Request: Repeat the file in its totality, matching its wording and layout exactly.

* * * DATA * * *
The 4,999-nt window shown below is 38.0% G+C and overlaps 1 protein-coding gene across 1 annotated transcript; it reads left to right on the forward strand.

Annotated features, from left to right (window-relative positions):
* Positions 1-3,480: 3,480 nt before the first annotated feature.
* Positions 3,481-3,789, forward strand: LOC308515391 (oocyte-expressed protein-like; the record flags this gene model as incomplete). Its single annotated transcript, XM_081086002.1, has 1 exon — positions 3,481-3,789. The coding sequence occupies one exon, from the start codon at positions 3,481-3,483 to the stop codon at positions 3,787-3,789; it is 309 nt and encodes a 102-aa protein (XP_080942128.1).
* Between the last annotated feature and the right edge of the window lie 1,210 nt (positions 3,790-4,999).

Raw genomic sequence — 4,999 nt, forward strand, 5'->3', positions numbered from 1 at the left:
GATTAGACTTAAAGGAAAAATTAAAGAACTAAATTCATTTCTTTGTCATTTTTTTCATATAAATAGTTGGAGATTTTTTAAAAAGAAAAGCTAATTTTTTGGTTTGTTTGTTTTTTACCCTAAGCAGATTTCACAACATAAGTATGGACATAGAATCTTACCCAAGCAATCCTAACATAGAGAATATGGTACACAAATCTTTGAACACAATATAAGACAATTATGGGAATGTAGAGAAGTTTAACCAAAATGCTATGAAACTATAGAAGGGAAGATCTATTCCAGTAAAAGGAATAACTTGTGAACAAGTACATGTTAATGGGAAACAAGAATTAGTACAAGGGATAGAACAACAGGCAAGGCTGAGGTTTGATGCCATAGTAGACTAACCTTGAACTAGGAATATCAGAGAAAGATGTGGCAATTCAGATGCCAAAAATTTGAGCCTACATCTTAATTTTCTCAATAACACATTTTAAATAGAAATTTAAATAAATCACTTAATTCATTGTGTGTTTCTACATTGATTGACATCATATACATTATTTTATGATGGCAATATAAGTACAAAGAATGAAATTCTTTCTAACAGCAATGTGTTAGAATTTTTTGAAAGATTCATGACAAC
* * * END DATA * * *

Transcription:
The 4,999-nt window shown below is 38.0% G+C and overlaps 1 protein-coding gene across 1 annotated transcript; it reads left to right on the forward strand.

Annotated features, from left to right (window-relative positions):
* Positions 1-3,480: 3,480 nt before the first annotated feature.
* Positions 3,481-3,789, forward strand: LOC308515391 (oocyte-expressed protein-like; the record flags this gene model as incomplete). Its single annotated transcript, XM_081086002.1, has 1 exon — positions 3,481-3,789. The coding sequence occupies one exon, from the start codon at positions 3,481-3,483 to the stop codon at positions 3,787-3,789; it is 309 nt and encodes a 102-aa protein (XP_080942128.1).
* Between the last annotated feature and the right edge of the window lie 1,210 nt (positions 3,790-4,999).

Raw genomic sequence — 4,999 nt, forward strand, 5'->3', positions numbered from 1 at the left:
GATTAGACTTAAAGGAAAAATTAAAGAACTAAATTCATTTCTTTGTCATTTTTTTCATATAAATAGTTGGAGATTTTTTAAAAAGAAAAGCTAATTTTTTGGTTTGTTTGTTTTTTACCCTAAGCAGATTTCACAACATAAGTATGGACATAGAATCTTACCCAAGCAATCCTAACATAGAGAATATGGTACACAAATCTTTGAACACAATATAAGACAATTATGGGAATGTAGAGAAGTTTAACCAAAATGCTATGAAACTATAGAAGGGAAGATCTATTCCAGTAAAAGGAATAACTTGTGAACAAGTACATGTTAATGGGAAACAAGAATTAGTACAAGGGATAGAACAACAGGCAAGGCTGAGGTTTGATGCCATAGTAGACTAACCTTGAACTAGGAATATCAGAGAAAGATGTGGCAATTCAGATGCCAAAAATTTGAGCCTACATCTTAATTTTCTCAATAACACATTTTAAATAGAAATTTAAATAAATCACTTAATTCATTGTGTGTTTCTACATTGATTGACATCATATACATTATTTTATGATGGCAATATAAGTACAAAGAATGAAATTCTTTCTAACAGCAATGTGTTAGAATTTTTTGAAAGATTCATGACAAC